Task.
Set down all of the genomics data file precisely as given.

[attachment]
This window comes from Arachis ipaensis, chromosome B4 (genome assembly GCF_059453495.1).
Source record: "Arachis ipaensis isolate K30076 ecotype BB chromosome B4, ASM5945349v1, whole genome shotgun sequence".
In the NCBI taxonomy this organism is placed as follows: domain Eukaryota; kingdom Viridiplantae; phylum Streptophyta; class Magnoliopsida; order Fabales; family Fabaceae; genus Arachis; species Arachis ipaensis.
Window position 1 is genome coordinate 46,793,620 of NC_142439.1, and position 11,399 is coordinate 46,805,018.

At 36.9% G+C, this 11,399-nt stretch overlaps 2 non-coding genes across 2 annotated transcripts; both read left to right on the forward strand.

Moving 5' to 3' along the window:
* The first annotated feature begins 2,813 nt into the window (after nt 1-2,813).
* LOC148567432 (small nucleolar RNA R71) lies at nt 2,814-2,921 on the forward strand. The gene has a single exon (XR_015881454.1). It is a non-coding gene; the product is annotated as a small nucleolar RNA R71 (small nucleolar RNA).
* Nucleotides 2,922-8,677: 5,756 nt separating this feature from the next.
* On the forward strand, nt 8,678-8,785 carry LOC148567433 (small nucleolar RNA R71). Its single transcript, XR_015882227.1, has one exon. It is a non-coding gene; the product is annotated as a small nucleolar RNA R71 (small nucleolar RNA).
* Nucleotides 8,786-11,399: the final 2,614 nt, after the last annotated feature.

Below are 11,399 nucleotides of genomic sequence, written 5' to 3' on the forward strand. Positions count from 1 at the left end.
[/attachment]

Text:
This window comes from Arachis ipaensis, chromosome B4 (genome assembly GCF_059453495.1).
Source record: "Arachis ipaensis isolate K30076 ecotype BB chromosome B4, ASM5945349v1, whole genome shotgun sequence".
In the NCBI taxonomy this organism is placed as follows: domain Eukaryota; kingdom Viridiplantae; phylum Streptophyta; class Magnoliopsida; order Fabales; family Fabaceae; genus Arachis; species Arachis ipaensis.
Window position 1 is genome coordinate 46,793,620 of NC_142439.1, and position 11,399 is coordinate 46,805,018.

At 36.9% G+C, this 11,399-nt stretch overlaps 2 non-coding genes across 2 annotated transcripts; both read left to right on the forward strand.

Moving 5' to 3' along the window:
* The first annotated feature begins 2,813 nt into the window (after nt 1-2,813).
* LOC148567432 (small nucleolar RNA R71) lies at nt 2,814-2,921 on the forward strand. The gene has a single exon (XR_015881454.1). It is a non-coding gene; the product is annotated as a small nucleolar RNA R71 (small nucleolar RNA).
* Nucleotides 2,922-8,677: 5,756 nt separating this feature from the next.
* On the forward strand, nt 8,678-8,785 carry LOC148567433 (small nucleolar RNA R71). Its single transcript, XR_015882227.1, has one exon. It is a non-coding gene; the product is annotated as a small nucleolar RNA R71 (small nucleolar RNA).
* Nucleotides 8,786-11,399: the final 2,614 nt, after the last annotated feature.

Below are 11,399 nucleotides of genomic sequence, written 5' to 3' on the forward strand. Positions count from 1 at the left end.